So the Craftsy journey continues, and I have to say, I liked the three color Tunisian soooo much better than the single color work. I chose Catania Cotton (yes, shocking I know).
I love these colors!
The three color is easier because each different color strand highlights and accents the architecture of the stitches. You don’t have to figure out where your “vertical bar” is because it’s color coded. Very cool!
So I’m into my next Tunisian project. Titled the “Multigarment”, it’s a two-panel wrap that can be worn as a shawl, sweater, or poncho (love the peekaboo shoulders). Not to be redundant, but also very cool.
Also very ambitious. I’m branching waaayyyy out on this one. I’m using Paton’s Grace-another mercerized cotton (practically identical to Catania-the waaayyy was sarcasm). I’m not sure that the photos do my palette justice. I think it’s going to be pretty….if it ever gets completed. Did I mention it’s very ambitious?
The blue is my “color pop”. Hmmm…still thinking about it…love it in theory, though.
I’m off to stitch!
Ta da! My first Tunisian Crochet projects-The (not so) Silk Spa Cloth (done in Catania Cotton). First I crocheted the green, and although my Susan Bates was an H, I was crocheting too tightly. So I switched to the Boye which (somewhat irrationally) feels bigger to me.
I prefer the final product with the second washcloth (off white). Looser, better feeling in your hand, and much easier to block. And yes, I know that this would have all been predictive had I swatched for gauge. But hey, that’s not how I roll…anyway, practice makes perfect, right?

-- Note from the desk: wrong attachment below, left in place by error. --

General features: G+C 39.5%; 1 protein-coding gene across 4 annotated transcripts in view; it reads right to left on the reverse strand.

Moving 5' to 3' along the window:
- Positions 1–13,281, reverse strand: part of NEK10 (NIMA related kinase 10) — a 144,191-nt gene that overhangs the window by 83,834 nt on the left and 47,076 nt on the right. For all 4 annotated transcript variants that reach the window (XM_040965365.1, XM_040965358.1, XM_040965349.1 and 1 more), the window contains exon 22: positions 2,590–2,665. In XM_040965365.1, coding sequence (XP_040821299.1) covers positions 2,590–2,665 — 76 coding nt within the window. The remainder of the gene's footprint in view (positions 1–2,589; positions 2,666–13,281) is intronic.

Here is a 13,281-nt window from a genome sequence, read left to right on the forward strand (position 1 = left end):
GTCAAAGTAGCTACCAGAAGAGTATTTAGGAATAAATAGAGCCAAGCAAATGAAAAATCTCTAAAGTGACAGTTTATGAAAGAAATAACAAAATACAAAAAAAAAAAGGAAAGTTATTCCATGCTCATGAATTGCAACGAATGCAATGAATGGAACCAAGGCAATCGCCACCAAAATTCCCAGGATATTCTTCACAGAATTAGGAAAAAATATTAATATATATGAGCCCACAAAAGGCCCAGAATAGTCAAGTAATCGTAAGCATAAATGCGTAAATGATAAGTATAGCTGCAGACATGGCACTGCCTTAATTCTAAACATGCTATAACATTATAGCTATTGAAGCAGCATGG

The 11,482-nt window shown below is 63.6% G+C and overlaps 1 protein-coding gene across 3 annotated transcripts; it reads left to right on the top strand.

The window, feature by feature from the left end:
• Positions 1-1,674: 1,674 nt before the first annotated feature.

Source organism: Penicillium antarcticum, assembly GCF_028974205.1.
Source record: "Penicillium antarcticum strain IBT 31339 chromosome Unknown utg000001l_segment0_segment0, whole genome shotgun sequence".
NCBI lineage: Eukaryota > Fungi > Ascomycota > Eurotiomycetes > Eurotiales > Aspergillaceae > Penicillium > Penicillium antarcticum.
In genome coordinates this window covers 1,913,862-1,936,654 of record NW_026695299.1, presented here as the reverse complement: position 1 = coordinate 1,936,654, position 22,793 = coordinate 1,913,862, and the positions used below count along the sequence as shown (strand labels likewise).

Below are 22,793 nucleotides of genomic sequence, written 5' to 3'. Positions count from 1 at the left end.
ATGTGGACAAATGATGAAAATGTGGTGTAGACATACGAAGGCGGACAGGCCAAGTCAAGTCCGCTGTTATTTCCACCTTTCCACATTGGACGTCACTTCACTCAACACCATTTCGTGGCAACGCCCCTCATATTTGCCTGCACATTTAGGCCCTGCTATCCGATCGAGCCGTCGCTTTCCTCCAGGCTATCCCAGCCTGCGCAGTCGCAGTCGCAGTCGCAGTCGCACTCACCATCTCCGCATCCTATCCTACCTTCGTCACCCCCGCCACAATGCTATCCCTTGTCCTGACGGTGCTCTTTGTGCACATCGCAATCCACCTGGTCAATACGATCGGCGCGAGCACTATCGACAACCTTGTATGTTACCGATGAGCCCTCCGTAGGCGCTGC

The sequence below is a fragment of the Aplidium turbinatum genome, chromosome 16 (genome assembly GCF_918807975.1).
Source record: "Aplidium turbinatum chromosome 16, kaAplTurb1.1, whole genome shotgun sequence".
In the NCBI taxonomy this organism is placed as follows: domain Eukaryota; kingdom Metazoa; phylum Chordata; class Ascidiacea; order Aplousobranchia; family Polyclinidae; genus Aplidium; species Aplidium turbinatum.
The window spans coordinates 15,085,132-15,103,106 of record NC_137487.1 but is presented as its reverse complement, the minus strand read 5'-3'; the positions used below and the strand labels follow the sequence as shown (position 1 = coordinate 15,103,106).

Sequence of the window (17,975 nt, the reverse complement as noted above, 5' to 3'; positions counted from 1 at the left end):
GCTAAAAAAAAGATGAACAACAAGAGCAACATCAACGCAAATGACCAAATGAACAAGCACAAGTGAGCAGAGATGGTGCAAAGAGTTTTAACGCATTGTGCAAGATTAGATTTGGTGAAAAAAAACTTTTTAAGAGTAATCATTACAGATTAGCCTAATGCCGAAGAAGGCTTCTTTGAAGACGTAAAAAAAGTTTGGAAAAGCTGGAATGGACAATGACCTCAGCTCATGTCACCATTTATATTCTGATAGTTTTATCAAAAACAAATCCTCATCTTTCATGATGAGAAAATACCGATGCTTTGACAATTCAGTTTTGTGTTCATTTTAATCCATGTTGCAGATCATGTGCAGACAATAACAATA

Next, I’m moving onto three color Tunisian with the same pattern. Redundancy is ok when you’re learning.
What are you working on this weekend?
Two more tunisian stitches, and I’m still impressed with and enthusiastic about my Craftsy class!
It really has been enjoyable. Jennifer gives clear instruction, and the ability to pause, rewind, and take notes timed to the video feed contributes to a pretty satisfying learning experience.
So here’s my Silk Spa Cloth (also known as Project #1) as of last night.
It’s a little mushed looking because it’s been quickly and furiously pressed in order to take the picture. It originally looked like this.
I’m crocheting fairly tightly and the result is a stubborn curling, similar to knitting…
Not that I knit…
The wash cloth is made up of three different Tunisian stitches. 1) The Tunisian Simple Stitch 2) The Tunisian Knit Stitch and 3) The Tunisian Reverse Stitch.
And I hate to sound like a rube, but the Knit stitch really does look like knitting! Very cool.
I finished the stitching tonight. Now it’s time for lesson number three – how to bind off your work. Don’t you love learning new things?
Behold the the product of my first module from Jennifer Hansen’s Tunisian crochet class on Craftsy. It’s called the Tunisian Simple Stitch. It’s completed by front and back passes with your hook. This picture was taken after the “front pass” for simple stitch and you’ll note obvious similarities to knitting since all of our stitches are still on the hook.
Not that I knit.